Government’s proposed visa changes lauded, assailed

The federal government is proposing major changes to the H-1B visa program intended to allow U.S. companies to hire foreign citizens with specialized skills, including expanding the types of work not subject to an annual cap.

While the plan runs to 227 pages, it leaves unanswered some questions about how the new rules might change the number of H-1B visas and who could receive them.

Silicon Valley technology giants rely heavily on the H-1B to secure top foreign talent. Those companies, and many others in the Bay Area, also employ large numbers of H-1B workers at below-market wages, using staffing and outsourcing companies to secure such employees. Critics cite reported abuses and say companies, including major tech firms and staffing and outsourcing companies, use the H-1B to supplant U.S. workers, drive down wages and facilitate outsourcing.

The Department of Homeland Security on Friday released the proposal, saying it would “modernize and improve the efficiency of the H-1B program, add benefits and flexibilities, and improve integrity measures.” The new proposal was published Monday in the Federal Register, triggering a 60-day period for public comments the agency will review before publishing a final rule.

The visa, which employers obtain through a lottery on behalf of specific workers, has become a flashpoint in debates over immigration. Replacement of U.S. workers by visa holders has spawned lawsuits, and efforts to shorten the lengthy path to a green card and citizenship for Indian workers — by far the largest group of H-1B recipients — have been ensnared in political gridlock.

Among the most consequential of the planned changes is expanding the types of jobs not subject to the 85,000 annual visa cap, said Ron Hira, a Howard University professor who studies the H-1B.

Many universities, and nonprofit and government research organizations, are exempt from the visa cap. Under current rules, H-1B visas can be awarded to foreign citizens for work that “directly and predominately” advances “the essential purpose, mission, objectives or functions” of such employers. Under the new rules, visas could be awarded for work that would “directly further an activity that supports or advances one of the fundamental purposes, missions, objectives, or functions” of the employer.

“A qualifying organization may have more than one fundamental purpose, mission, objective, or function, and this fact should not preclude an H-1B beneficiary from being exempt from the H-1B cap,” the proposed rule said.

Hira said the vagueness of the proposal raises concerns that companies, including staffing companies who seek to game the H-1B system, could exploit their partnerships with cap-exempt entities. “A lot of companies that are subject to the cap work with government organizations, are vendors to nonprofit research organizations,” Hira said.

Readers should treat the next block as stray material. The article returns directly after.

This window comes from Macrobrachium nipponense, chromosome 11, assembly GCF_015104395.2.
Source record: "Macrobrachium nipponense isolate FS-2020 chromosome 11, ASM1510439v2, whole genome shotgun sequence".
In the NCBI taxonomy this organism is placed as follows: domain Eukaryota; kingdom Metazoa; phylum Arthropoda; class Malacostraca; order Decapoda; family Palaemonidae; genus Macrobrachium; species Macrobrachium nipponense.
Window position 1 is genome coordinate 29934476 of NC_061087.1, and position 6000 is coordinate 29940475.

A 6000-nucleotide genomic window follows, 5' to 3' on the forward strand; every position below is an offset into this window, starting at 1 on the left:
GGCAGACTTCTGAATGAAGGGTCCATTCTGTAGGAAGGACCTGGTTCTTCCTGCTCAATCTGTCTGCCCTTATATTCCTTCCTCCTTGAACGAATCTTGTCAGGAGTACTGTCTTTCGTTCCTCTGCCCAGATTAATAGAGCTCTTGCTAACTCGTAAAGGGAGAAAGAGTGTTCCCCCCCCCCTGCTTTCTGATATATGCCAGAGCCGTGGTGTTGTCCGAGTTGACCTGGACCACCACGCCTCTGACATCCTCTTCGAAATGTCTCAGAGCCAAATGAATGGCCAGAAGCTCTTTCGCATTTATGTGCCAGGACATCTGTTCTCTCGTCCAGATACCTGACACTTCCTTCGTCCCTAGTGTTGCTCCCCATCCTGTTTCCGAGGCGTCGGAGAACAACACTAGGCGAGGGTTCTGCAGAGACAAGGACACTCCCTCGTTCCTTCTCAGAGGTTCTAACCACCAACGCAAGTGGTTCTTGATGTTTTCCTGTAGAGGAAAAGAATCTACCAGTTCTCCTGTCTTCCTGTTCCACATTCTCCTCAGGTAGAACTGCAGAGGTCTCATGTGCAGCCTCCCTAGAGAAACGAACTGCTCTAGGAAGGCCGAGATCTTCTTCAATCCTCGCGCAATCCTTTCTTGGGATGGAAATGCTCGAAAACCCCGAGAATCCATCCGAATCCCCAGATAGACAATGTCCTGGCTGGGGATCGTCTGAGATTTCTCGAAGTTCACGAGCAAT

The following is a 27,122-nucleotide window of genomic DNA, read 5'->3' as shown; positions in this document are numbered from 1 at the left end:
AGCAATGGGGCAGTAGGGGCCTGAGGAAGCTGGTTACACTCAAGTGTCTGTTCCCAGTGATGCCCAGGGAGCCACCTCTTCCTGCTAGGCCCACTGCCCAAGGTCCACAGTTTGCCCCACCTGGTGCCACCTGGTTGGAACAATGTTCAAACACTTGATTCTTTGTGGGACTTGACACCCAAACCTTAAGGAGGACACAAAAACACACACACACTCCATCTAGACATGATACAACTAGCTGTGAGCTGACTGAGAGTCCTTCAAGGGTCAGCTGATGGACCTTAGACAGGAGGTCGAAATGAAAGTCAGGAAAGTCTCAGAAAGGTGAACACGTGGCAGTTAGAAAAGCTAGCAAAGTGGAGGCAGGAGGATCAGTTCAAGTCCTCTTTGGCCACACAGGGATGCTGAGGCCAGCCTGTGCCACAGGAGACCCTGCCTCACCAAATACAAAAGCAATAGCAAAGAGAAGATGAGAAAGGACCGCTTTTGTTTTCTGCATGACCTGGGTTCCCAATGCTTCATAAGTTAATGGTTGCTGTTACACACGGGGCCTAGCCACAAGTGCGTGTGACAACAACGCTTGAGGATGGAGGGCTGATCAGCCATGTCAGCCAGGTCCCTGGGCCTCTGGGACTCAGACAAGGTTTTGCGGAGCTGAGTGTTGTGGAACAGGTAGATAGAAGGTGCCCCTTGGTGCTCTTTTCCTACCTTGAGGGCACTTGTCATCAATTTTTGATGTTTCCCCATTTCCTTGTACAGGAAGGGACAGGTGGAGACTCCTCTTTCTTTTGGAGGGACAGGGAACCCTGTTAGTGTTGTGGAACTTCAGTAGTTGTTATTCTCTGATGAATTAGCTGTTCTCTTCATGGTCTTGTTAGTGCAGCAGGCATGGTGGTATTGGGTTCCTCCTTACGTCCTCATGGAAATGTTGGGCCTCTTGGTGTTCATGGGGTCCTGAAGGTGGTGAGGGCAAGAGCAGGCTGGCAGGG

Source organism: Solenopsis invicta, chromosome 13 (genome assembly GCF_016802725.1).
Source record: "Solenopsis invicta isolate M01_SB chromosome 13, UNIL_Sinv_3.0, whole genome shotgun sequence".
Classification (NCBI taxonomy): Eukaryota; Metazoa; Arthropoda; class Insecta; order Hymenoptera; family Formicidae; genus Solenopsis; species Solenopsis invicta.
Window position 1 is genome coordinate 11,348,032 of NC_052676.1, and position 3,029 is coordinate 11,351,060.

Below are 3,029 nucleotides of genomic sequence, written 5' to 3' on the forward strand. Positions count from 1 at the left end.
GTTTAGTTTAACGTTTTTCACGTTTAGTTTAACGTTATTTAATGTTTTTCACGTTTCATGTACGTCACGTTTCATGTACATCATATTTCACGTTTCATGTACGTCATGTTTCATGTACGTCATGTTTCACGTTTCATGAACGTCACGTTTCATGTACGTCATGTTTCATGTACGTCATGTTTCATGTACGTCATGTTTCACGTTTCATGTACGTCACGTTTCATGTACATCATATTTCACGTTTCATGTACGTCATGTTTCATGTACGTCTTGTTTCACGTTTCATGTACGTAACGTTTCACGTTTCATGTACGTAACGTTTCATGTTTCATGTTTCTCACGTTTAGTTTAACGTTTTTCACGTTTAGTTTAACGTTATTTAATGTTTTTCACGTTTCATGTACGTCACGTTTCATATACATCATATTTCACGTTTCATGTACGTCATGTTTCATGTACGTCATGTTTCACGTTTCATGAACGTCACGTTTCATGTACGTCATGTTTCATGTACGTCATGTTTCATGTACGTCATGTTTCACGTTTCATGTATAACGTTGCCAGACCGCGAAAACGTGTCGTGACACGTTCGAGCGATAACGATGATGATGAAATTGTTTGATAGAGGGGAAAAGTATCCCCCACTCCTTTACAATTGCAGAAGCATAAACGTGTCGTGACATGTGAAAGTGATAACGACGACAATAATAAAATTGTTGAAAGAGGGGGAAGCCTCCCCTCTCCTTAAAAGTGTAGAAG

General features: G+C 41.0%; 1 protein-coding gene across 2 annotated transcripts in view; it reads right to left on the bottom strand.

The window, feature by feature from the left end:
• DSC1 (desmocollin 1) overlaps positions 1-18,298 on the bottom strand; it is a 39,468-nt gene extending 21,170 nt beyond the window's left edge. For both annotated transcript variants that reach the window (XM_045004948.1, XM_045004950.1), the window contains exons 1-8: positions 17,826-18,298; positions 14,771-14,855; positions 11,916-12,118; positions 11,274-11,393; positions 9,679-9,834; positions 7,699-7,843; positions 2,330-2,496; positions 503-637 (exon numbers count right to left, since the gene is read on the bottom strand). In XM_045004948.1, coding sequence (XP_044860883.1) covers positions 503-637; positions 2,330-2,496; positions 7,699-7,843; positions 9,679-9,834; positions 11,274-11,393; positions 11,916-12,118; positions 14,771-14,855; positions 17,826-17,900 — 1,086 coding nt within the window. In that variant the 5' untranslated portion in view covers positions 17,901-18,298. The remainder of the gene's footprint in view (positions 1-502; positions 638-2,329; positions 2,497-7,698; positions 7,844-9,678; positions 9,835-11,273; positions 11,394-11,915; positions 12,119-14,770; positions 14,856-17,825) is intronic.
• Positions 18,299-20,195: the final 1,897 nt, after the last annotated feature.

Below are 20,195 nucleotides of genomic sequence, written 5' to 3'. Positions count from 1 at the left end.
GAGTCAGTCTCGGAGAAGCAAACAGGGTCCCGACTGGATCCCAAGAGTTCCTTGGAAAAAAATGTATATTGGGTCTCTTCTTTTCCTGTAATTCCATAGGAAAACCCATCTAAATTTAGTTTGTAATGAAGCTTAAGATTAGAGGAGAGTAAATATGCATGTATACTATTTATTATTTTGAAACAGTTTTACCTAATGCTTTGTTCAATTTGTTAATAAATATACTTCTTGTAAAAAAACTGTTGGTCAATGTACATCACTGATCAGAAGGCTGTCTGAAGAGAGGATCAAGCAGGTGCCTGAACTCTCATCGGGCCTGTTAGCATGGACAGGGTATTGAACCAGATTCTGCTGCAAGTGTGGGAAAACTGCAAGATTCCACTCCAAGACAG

“It potentially opens up a huge avenue for virtually any company to magically become cap exempt,” Hira added. “The reason we have a cap in the first place is to protect the labor market so that employers don’t flood the labor market with H-1B workers.”

Hira noted that UC San Francisco in 2017 laid off dozens of U.S. workers as it outsourced IT work to an Indian company that assigned H-1B workers to the contract.

The agency did not provide in its proposal an estimate of how many additional H-1B workers could be brought in by expanding cap-exempt work, Hira said.

The agency also proposed tightening the definition of a “specialty occupation” that qualifies for the visa. Job duties must be directly related to required degrees, and although there may be more than one acceptable degree field for an occupation, “a general degree is insufficient,” according to the proposal.

Again, Hira said, the agency did not provide estimates on how changing the definition could affect visa numbers and patterns of allocation.

Homeland Security, through U.S. Citizenship and Immigration Services, did not answer detailed questions about the proposal, but said in a statement that it “remains committed to preventing misuse and fraud in the H-1B registration process, meeting the ever-changing needs of the U.S. labor market, and breaking down administrative barriers for eligible U.S. employers seeking to use the H-1B program.”

In the most recent application period, the agency received 750,000 applications, with hundreds of thousands of duplicates, Hira said. The proposed rule to ban what the agency described as “multiple registrations by related entities,” and ensure each applicant has only one shot at selection, could “maybe clean up this problem,” Hira said.

David Bier, associate director of immigration studies at the libertarian Cato Institute, who supports increasing the H-1B cap, applauded the proposed expansion of exceptions for research jobs. Bier also lauded the rule’s proposal to codify entrepreneurs’ ability to obtain an H-1B visa, which could lead to new jobs and industries. Bier noted that the agency proposed an 18-month limit on the visa for entrepreneurs based on possible fraud, but failed to specify what fraudulent behavior it believed might occur.

The new rules’ “biggest value add” may be resolving issues in a way that makes it harder to undo progress later, Bier said. Government’s proposed visa changes lauded, assailed

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